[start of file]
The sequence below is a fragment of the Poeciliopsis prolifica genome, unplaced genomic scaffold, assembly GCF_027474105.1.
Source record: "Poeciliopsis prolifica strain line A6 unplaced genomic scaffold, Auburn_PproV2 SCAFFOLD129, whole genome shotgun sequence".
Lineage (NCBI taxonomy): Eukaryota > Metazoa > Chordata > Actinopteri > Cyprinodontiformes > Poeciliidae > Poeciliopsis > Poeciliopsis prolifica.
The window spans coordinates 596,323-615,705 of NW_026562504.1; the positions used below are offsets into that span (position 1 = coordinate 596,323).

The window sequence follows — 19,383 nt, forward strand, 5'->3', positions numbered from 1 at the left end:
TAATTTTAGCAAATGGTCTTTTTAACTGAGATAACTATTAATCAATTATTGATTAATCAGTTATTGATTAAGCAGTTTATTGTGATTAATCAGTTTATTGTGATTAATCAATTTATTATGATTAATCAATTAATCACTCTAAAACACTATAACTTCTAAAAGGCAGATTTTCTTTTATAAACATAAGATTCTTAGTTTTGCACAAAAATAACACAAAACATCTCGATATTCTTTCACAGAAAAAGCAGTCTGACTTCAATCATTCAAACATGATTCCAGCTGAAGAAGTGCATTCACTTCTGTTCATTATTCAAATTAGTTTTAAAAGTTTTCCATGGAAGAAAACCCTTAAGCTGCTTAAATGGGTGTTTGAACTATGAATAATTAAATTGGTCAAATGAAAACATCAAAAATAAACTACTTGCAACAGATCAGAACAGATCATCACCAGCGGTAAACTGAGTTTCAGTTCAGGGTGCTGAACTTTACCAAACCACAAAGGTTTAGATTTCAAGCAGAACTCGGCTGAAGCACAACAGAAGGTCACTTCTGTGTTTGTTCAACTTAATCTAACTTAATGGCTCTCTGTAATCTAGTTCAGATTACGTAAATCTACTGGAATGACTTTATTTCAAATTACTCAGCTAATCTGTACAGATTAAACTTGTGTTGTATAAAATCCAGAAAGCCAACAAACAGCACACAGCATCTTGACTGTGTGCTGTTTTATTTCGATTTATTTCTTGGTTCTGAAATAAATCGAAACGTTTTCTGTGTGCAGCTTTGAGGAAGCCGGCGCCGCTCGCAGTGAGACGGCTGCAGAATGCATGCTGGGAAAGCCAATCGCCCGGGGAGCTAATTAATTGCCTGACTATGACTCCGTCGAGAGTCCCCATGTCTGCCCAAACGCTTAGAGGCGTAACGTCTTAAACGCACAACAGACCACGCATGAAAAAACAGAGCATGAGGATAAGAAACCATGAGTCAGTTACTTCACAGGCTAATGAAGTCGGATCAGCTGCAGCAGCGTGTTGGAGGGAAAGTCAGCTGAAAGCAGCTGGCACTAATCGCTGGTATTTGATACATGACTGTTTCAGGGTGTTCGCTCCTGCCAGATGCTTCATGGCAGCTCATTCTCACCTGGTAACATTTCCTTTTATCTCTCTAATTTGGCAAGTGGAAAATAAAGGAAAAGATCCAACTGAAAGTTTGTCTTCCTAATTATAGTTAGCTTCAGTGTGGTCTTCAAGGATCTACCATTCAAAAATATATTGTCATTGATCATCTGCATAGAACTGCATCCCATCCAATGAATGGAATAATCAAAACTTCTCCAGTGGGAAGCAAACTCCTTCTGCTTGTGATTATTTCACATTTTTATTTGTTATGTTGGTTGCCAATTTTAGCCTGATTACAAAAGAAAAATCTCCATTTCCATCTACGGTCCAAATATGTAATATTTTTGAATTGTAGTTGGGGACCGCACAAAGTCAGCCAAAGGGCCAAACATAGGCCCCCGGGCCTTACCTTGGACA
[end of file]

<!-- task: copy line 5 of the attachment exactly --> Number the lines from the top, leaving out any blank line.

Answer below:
The window sequence follows — 19,383 nt, forward strand, 5'->3', positions numbered from 1 at the left end: